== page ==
Venting of molds

by: Espie, Jacques; Labarre, Daniel; Rey, Maurice;

A mold shell having a hole which extends from the molding surface through said shell up to the outside of said mold. The hole is closed by a plug having a completely air-tight end face which is flush with the molding surface so as to constitute a portion of the molding surface, said plug occupying all of the surface of said hole in the molding surface.

BACKGROUND OF THE INVENTION

The present invention relates to molds, particularly for the molding of tires, and in particular to venting techniques used in these molds in order to permit the air imprisoned between the mold and a raw tire blank to escape to the outside.

Molds for tires are frequently equipped with a number of vents arranged at suitable places. These vents are, for instance, generally holes of small diameter connecting the inner cavity of the mold with the outside of the mold. As it is not possible to produce holes of extremely small diameter due to inherent limitations in the machining techniques, it results that the diameter of these holes is generally sufficient to permit rubber to flow, at least slightly, into said holes when the tire is molded. This is the reason why small burrs of rubber protruding slightly from the outer surface can be noted on the surface of numerous tires.

It has been attempted to reduce the dimensions of the vents to a size which is sufficiently small to prevent the raw rubber from flowing into the vent spaces while permitting the air to escape to the outside of the mold. In order to reduce the diameter of the vents beyond what it is possible to do by techniques of direct drilling on the mold, it has been proposed to pierce a hole of relatively large diameter in the mold and to insert into said hole a vent which, in its turn, has a hole or slit or space of extremely reduced size. By way of example, reference may be had to U.S. Pat. No. 4,447,197 which describes a vent of this type. Another example is described in U.S. Pat. No. 3,854,852, in which there can be noted a vent of "valve" type which closes at the time that the raw rubber comes into contact with the head of the valve, after having allowed the air imprisoned between the raw rubber and the mold to escape.

The vents known from the prior art have numerous drawbacks. While some of them permit the air to escape while effectively preventing the appearance of molding burrs on the vulcanized tire, their satisfactory operating life remains, in general, very short. This makes it necessary to repair the mold far too frequently. It is therefore necessary to remove it regularly from the vulcanization press and shut the press down for the time necessary for the repair operations. Furthermore, it is not always possible to restore the venting capacity of these vents, and they must therefore be replaced rather regularly. This leads to an increase in the industrial cost price of these venting techniques. Furthermore, in the case of vents of the valve type, the initial cost price of such vents is relatively high.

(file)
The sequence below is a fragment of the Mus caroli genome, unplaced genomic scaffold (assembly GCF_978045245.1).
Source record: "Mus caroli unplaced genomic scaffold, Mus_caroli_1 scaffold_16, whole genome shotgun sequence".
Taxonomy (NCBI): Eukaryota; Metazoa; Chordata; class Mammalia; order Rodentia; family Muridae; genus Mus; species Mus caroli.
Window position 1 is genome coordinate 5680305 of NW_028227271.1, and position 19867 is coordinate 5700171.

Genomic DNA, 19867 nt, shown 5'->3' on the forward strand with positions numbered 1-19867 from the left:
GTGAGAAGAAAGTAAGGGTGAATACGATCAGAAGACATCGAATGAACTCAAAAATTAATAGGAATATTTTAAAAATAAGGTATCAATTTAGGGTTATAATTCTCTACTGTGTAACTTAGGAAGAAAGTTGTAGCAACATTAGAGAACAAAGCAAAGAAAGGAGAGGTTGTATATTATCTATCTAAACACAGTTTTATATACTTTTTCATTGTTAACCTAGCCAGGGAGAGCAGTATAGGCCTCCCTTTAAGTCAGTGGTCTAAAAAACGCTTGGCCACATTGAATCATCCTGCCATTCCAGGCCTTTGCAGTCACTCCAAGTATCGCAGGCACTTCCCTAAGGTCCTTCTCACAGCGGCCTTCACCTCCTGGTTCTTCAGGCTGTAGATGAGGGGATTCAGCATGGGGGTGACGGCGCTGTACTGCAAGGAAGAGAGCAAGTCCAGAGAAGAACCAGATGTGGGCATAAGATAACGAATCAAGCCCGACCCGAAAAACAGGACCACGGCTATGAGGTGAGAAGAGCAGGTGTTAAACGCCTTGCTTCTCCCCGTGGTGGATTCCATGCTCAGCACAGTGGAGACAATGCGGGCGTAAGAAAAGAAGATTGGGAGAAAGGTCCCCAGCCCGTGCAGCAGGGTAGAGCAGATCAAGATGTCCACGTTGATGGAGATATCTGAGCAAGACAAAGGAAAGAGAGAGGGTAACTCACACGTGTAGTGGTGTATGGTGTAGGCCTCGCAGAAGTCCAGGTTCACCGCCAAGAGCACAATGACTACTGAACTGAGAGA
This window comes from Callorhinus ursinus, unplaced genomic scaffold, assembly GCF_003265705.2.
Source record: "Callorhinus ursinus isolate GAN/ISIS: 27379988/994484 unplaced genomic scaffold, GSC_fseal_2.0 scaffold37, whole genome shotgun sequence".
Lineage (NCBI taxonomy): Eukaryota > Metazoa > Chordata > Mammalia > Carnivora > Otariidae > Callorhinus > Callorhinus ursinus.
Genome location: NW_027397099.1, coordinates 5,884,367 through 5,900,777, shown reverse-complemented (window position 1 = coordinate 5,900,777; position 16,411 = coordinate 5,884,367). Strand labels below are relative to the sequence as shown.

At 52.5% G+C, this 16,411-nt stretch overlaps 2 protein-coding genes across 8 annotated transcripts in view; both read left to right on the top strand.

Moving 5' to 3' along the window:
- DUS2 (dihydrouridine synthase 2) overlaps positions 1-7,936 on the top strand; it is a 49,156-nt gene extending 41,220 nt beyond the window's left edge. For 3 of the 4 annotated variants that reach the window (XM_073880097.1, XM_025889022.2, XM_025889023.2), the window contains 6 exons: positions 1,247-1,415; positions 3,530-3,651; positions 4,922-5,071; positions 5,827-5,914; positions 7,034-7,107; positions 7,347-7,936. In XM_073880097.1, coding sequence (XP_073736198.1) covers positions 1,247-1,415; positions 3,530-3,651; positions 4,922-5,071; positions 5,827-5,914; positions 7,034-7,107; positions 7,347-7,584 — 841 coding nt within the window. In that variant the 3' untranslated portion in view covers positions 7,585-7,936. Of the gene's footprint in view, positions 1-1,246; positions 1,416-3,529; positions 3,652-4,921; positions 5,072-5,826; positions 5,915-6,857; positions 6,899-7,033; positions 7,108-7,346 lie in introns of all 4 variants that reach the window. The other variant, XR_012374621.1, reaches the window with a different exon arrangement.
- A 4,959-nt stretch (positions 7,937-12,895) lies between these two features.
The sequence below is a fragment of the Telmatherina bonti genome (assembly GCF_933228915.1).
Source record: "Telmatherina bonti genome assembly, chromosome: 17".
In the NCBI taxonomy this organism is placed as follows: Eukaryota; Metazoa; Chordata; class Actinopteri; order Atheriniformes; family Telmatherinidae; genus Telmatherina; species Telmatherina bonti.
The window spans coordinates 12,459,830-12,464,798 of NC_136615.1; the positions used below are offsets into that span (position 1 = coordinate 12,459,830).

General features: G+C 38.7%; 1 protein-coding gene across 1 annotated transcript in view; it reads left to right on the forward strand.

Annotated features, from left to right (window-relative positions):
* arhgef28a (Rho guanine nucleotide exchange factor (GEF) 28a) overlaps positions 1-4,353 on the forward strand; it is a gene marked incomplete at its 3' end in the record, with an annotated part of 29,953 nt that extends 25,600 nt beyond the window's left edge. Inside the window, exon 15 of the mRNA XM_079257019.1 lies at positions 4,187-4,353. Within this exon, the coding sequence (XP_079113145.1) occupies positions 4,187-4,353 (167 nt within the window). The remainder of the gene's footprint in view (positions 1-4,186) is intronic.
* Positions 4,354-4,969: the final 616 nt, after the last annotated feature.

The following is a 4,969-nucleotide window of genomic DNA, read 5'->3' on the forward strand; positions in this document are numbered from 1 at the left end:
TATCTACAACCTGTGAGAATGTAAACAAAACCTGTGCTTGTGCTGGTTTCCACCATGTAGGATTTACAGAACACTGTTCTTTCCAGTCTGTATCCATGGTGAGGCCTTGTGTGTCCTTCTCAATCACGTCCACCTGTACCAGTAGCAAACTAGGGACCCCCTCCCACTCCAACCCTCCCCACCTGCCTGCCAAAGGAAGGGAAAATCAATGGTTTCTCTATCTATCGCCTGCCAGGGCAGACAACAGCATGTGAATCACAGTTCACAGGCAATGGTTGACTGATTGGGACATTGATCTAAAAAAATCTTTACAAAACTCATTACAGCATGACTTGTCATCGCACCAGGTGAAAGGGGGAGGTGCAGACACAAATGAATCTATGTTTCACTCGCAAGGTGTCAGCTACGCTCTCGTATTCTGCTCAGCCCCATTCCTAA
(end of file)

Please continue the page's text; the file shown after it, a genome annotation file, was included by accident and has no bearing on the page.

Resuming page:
With regard to the tread of tires, recourse is had to different means of venting, namely the implanting of vents such as described above, the production of simple drillings, or else one also makes use of the slits which are present between the different parts of the mold (planes of joints between parts) in order to conduct the air from the inside of the molding cavity to the outside of the mold. If necessary, the places where the planes of joints between the different parts of the mold are judiciously selected with respect to the tread pattern of the tire so that, whenever possible, a slit is present at the place where it is necessary to vent the mold.

By way of illustration of this last-mentioned technique, reference may be had to U.S. Pat. No. 5,234,326. In that case, for certain tread patterns, it is possible to develop a complete venting of the tire mold which does not require the drilling of vents. In the case of other tire patterns, however, it is not possible to achieve this purpose. Therefore, even in the tread portion of a tire mold, it is not always possible to avoid having recourse to drillings or vents.